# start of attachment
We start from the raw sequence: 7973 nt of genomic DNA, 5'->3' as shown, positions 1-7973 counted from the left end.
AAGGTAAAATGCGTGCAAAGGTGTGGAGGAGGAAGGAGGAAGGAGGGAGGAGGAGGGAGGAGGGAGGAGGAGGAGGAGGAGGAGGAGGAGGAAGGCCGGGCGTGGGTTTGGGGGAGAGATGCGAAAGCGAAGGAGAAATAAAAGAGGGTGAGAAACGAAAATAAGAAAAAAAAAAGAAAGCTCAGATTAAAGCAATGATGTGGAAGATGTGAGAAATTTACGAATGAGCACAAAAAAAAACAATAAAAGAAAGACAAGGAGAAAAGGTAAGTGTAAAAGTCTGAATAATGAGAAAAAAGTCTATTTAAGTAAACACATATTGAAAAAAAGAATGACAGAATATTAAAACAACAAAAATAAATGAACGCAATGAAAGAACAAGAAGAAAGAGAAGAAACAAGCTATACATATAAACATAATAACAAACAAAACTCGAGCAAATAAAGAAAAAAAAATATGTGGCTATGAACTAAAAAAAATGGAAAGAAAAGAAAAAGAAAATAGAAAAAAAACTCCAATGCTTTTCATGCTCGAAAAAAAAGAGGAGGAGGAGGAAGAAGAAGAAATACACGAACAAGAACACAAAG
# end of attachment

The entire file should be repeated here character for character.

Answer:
We start from the raw sequence: 7973 nt of genomic DNA, 5'->3' as shown, positions 1-7973 counted from the left end.
AAGGTAAAATGCGTGCAAAGGTGTGGAGGAGGAAGGAGGAAGGAGGGAGGAGGAGGGAGGAGGGAGGAGGAGGAGGAGGAGGAGGAGGAGGAAGGCCGGGCGTGGGTTTGGGGGAGAGATGCGAAAGCGAAGGAGAAATAAAAGAGGGTGAGAAACGAAAATAAGAAAAAAAAAAGAAAGCTCAGATTAAAGCAATGATGTGGAAGATGTGAGAAATTTACGAATGAGCACAAAAAAAAACAATAAAAGAAAGACAAGGAGAAAAGGTAAGTGTAAAAGTCTGAATAATGAGAAAAAAGTCTATTTAAGTAAACACATATTGAAAAAAAGAATGACAGAATATTAAAACAACAAAAATAAATGAACGCAATGAAAGAACAAGAAGAAAGAGAAGAAACAAGCTATACATATAAACATAATAACAAACAAAACTCGAGCAAATAAAGAAAAAAAAATATGTGGCTATGAACTAAAAAAAATGGAAAGAAAAGAAAAAGAAAATAGAAAAAAAACTCCAATGCTTTTCATGCTCGAAAAAAAAGAGGAGGAGGAGGAAGAAGAAGAAATACACGAACAAGAACACAAAG